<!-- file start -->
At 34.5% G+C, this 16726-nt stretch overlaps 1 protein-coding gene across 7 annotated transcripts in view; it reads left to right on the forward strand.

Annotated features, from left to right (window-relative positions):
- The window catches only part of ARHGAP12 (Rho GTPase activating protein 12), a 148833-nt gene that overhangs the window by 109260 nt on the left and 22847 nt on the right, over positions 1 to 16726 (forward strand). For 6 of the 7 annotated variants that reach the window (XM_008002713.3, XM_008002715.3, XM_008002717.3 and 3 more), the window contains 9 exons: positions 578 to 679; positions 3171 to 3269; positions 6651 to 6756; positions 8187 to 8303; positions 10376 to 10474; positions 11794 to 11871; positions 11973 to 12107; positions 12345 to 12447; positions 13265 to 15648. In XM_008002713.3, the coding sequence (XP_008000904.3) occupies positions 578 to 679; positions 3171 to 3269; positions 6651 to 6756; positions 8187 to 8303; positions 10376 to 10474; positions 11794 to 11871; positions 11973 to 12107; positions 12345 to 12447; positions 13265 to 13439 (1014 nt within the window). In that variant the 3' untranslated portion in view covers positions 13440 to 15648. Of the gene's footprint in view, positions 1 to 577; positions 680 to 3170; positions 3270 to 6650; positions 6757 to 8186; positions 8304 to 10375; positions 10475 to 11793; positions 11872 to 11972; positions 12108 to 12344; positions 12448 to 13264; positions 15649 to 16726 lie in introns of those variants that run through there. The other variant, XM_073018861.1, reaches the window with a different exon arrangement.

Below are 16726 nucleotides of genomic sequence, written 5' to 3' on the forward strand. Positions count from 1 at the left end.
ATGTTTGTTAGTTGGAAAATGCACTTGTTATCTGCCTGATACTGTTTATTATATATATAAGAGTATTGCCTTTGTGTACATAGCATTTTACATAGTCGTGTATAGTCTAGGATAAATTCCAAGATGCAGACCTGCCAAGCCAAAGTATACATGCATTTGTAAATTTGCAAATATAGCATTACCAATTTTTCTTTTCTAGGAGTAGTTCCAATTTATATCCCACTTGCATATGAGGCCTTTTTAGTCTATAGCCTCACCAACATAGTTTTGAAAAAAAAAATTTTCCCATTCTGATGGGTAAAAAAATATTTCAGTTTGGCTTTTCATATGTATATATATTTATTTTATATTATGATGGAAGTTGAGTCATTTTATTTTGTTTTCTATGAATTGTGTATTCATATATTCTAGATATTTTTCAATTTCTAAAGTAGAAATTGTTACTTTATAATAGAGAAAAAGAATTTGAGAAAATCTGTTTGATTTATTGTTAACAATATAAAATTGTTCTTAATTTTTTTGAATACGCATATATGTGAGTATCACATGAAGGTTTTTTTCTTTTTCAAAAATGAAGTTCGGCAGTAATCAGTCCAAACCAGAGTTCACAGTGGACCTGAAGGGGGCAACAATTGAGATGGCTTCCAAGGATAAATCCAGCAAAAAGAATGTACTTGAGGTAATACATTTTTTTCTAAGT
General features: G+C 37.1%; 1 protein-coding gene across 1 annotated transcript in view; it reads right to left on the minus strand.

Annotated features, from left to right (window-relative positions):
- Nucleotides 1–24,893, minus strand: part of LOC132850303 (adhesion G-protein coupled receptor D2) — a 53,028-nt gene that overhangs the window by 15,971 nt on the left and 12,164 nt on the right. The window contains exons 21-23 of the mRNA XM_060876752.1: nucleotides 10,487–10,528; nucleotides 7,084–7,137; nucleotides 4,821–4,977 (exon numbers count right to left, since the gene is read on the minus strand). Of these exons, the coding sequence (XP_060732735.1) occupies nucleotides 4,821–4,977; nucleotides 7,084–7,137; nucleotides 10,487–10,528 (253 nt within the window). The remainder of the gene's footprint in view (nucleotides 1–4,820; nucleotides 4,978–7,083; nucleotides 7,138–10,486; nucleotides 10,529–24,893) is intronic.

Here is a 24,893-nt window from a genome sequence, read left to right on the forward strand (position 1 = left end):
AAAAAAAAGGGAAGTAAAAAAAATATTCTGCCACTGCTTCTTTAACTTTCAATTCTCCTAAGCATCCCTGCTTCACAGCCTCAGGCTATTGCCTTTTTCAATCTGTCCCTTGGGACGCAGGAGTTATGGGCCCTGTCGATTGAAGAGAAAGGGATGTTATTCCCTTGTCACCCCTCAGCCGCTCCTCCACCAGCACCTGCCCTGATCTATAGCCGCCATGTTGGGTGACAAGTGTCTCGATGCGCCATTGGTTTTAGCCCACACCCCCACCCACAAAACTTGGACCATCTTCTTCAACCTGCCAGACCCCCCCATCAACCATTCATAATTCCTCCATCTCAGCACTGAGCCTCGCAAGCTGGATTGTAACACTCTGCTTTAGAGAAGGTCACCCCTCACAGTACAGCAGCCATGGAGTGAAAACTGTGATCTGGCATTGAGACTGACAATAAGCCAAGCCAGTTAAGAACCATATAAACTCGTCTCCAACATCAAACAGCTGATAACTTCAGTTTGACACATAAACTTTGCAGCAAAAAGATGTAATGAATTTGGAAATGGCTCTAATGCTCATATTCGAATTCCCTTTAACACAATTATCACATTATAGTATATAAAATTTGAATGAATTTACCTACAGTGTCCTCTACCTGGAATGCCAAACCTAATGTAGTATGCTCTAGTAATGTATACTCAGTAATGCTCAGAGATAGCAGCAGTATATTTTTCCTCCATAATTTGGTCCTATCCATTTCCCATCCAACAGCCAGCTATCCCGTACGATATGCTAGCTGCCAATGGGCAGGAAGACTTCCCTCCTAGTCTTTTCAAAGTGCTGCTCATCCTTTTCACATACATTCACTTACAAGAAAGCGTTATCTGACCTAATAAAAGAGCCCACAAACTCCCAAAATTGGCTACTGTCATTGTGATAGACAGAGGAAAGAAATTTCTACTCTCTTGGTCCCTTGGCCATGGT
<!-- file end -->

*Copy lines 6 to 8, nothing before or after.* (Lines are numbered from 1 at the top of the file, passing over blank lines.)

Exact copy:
General features: G+C 37.1%; 1 protein-coding gene across 1 annotated transcript in view; it reads right to left on the minus strand.

Annotated features, from left to right (window-relative positions):
- Nucleotides 1–24,893, minus strand: part of LOC132850303 (adhesion G-protein coupled receptor D2) — a 53,028-nt gene that overhangs the window by 15,971 nt on the left and 12,164 nt on the right. The window contains exons 21-23 of the mRNA XM_060876752.1: nucleotides 10,487–10,528; nucleotides 7,084–7,137; nucleotides 4,821–4,977 (exon numbers count right to left, since the gene is read on the minus strand). Of these exons, the coding sequence (XP_060732735.1) occupies nucleotides 4,821–4,977; nucleotides 7,084–7,137; nucleotides 10,487–10,528 (253 nt within the window). The remainder of the gene's footprint in view (nucleotides 1–4,820; nucleotides 4,978–7,083; nucleotides 7,138–10,486; nucleotides 10,529–24,893) is intronic.